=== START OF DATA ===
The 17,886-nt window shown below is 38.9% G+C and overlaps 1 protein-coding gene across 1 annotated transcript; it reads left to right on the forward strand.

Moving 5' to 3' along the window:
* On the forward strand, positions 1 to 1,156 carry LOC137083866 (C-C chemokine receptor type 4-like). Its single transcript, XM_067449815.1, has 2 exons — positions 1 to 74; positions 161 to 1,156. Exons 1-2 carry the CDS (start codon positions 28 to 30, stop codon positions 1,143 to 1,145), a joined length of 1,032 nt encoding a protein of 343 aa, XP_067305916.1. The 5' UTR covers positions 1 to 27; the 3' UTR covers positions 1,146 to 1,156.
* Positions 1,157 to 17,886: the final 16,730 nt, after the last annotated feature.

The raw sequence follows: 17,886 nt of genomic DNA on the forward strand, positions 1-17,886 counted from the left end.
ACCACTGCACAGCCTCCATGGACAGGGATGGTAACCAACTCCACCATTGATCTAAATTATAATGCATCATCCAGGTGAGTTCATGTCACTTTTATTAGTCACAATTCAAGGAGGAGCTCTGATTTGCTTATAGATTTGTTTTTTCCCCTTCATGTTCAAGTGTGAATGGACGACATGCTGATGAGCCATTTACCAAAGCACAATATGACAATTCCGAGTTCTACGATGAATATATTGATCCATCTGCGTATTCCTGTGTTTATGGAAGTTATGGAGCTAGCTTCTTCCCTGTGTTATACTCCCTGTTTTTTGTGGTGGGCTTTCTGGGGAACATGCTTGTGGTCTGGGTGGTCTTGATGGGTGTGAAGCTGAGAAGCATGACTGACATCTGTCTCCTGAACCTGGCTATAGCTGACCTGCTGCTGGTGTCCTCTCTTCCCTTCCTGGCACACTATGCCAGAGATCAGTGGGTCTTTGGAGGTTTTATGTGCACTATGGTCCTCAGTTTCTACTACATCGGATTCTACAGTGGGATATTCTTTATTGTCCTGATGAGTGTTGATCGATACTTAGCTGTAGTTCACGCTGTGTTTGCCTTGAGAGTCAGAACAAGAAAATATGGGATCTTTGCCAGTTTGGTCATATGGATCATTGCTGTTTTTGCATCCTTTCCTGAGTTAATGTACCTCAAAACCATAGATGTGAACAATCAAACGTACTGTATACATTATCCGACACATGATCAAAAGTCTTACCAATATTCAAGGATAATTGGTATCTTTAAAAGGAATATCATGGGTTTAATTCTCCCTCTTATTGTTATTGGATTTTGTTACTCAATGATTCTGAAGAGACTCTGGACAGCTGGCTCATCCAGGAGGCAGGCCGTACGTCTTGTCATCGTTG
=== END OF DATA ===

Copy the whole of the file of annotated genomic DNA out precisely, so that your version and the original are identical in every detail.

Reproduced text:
The 17,886-nt window shown below is 38.9% G+C and overlaps 1 protein-coding gene across 1 annotated transcript; it reads left to right on the forward strand.

Moving 5' to 3' along the window:
* On the forward strand, positions 1 to 1,156 carry LOC137083866 (C-C chemokine receptor type 4-like). Its single transcript, XM_067449815.1, has 2 exons — positions 1 to 74; positions 161 to 1,156. Exons 1-2 carry the CDS (start codon positions 28 to 30, stop codon positions 1,143 to 1,145), a joined length of 1,032 nt encoding a protein of 343 aa, XP_067305916.1. The 5' UTR covers positions 1 to 27; the 3' UTR covers positions 1,146 to 1,156.
* Positions 1,157 to 17,886: the final 16,730 nt, after the last annotated feature.

The raw sequence follows: 17,886 nt of genomic DNA on the forward strand, positions 1-17,886 counted from the left end.
ACCACTGCACAGCCTCCATGGACAGGGATGGTAACCAACTCCACCATTGATCTAAATTATAATGCATCATCCAGGTGAGTTCATGTCACTTTTATTAGTCACAATTCAAGGAGGAGCTCTGATTTGCTTATAGATTTGTTTTTTCCCCTTCATGTTCAAGTGTGAATGGACGACATGCTGATGAGCCATTTACCAAAGCACAATATGACAATTCCGAGTTCTACGATGAATATATTGATCCATCTGCGTATTCCTGTGTTTATGGAAGTTATGGAGCTAGCTTCTTCCCTGTGTTATACTCCCTGTTTTTTGTGGTGGGCTTTCTGGGGAACATGCTTGTGGTCTGGGTGGTCTTGATGGGTGTGAAGCTGAGAAGCATGACTGACATCTGTCTCCTGAACCTGGCTATAGCTGACCTGCTGCTGGTGTCCTCTCTTCCCTTCCTGGCACACTATGCCAGAGATCAGTGGGTCTTTGGAGGTTTTATGTGCACTATGGTCCTCAGTTTCTACTACATCGGATTCTACAGTGGGATATTCTTTATTGTCCTGATGAGTGTTGATCGATACTTAGCTGTAGTTCACGCTGTGTTTGCCTTGAGAGTCAGAACAAGAAAATATGGGATCTTTGCCAGTTTGGTCATATGGATCATTGCTGTTTTTGCATCCTTTCCTGAGTTAATGTACCTCAAAACCATAGATGTGAACAATCAAACGTACTGTATACATTATCCGACACATGATCAAAAGTCTTACCAATATTCAAGGATAATTGGTATCTTTAAAAGGAATATCATGGGTTTAATTCTCCCTCTTATTGTTATTGGATTTTGTTACTCAATGATTCTGAAGAGACTCTGGACAGCTGGCTCATCCAGGAGGCAGGCCGTACGTCTTGTCATCGTTG